Originally approved April 2021
The American College of Emergency Physicians (ACEP) considers provision of tactical casualty care an important component in the planning and response at high-threat events, such as mass gatherings of socio-political focus, civil unrest, active shooter incidents, and other forums where high numbers of injured persons could be or are involved. ACEP reaffirms its commitment to evidence-based decisions in practices of pre-hospital care and emergency medicine, and supports the following principles:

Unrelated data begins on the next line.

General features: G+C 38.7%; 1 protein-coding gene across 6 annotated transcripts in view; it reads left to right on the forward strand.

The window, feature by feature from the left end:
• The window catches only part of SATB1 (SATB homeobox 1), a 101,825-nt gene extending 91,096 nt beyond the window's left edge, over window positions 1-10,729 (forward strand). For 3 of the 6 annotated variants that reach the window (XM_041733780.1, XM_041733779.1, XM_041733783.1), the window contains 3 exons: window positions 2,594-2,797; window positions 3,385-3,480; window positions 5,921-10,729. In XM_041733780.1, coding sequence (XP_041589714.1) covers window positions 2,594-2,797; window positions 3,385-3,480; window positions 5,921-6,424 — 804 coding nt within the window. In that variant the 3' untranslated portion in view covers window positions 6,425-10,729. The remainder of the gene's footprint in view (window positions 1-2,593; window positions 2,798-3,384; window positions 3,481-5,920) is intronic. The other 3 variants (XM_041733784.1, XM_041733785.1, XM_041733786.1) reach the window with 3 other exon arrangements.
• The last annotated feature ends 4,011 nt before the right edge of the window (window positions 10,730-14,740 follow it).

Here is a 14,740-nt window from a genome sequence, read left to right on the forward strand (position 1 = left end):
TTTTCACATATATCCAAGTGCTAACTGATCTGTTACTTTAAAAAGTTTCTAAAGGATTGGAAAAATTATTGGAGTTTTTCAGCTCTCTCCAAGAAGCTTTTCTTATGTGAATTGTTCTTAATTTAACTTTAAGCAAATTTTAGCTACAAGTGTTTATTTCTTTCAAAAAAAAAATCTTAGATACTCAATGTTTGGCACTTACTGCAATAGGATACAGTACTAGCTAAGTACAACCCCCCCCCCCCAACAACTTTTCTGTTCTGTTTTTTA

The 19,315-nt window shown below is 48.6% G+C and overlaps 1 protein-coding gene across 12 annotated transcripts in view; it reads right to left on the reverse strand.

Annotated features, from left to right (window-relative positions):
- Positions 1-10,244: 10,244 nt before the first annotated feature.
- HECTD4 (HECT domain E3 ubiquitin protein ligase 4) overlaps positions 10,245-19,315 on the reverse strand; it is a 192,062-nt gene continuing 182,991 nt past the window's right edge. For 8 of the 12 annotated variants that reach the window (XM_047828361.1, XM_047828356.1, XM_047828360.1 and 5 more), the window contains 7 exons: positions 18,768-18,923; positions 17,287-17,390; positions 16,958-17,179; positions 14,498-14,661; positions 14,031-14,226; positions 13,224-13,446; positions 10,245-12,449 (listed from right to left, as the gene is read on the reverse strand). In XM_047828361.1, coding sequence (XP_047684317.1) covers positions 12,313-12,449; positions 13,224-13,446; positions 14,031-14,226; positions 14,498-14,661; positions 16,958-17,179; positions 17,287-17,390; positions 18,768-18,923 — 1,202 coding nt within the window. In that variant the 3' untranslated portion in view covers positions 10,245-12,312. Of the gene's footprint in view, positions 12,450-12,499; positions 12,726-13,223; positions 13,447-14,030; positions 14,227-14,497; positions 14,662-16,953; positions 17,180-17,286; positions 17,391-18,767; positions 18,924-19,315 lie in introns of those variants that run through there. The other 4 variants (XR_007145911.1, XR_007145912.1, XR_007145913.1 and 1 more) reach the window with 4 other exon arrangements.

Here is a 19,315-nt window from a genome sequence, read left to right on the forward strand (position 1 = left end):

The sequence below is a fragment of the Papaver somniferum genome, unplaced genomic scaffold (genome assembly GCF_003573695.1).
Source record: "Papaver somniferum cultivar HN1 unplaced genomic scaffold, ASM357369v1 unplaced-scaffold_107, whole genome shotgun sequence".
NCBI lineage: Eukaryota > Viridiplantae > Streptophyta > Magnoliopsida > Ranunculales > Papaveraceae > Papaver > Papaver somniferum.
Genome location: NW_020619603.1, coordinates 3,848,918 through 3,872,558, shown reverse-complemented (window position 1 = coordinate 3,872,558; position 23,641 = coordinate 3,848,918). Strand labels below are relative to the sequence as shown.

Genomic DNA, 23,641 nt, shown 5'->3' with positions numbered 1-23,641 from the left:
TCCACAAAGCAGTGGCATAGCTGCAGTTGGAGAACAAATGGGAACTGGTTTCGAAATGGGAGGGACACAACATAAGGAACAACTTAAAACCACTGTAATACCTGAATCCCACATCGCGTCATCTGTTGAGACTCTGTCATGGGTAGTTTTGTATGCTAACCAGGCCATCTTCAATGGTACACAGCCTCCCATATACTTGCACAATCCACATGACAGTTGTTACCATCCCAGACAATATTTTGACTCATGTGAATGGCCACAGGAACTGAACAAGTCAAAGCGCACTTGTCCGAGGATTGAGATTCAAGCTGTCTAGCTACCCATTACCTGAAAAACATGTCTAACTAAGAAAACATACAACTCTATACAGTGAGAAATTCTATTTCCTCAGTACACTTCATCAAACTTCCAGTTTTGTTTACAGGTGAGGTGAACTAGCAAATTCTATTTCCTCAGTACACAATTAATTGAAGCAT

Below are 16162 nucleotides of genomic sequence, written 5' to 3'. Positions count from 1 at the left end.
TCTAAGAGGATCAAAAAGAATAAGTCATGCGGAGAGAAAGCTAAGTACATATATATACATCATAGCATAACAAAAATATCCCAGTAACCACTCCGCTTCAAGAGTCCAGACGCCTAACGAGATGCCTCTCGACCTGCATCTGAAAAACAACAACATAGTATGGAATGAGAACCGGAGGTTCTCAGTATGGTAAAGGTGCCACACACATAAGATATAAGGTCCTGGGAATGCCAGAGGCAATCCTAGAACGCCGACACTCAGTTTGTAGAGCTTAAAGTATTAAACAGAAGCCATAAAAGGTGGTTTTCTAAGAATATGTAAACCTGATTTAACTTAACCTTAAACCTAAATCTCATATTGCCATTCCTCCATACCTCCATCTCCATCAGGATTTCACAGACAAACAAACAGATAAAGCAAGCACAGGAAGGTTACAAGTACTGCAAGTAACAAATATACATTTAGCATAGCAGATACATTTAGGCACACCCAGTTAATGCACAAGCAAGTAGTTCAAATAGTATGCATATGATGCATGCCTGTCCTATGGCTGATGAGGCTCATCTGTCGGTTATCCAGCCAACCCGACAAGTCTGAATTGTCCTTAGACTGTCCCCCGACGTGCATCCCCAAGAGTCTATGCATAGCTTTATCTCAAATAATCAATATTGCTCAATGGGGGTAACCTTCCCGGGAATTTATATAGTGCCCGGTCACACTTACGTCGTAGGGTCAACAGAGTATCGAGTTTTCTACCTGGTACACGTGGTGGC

These principles are consistent with multiple relevant resources and curricula, including the 2016 National Academies of Sciences, Engineering and Medicine report, “A National Trauma Care System: Integrating Military and Civilian Trauma Systems to Achieve Zero Preventable Deaths after Injury,” Tactical Combat Casualty Care (TCCC), Committee for Tactical Emergency Casualty Care (C-TECC), and the National Tactical EMS Initiative and Council (NTIC) competencies. These resources, curricula, and competencies seek to optimize reduction in morbidity and mortality realized in military conflict medical response and translate them to civilian tactical EMS and other EMS operations at high threat events.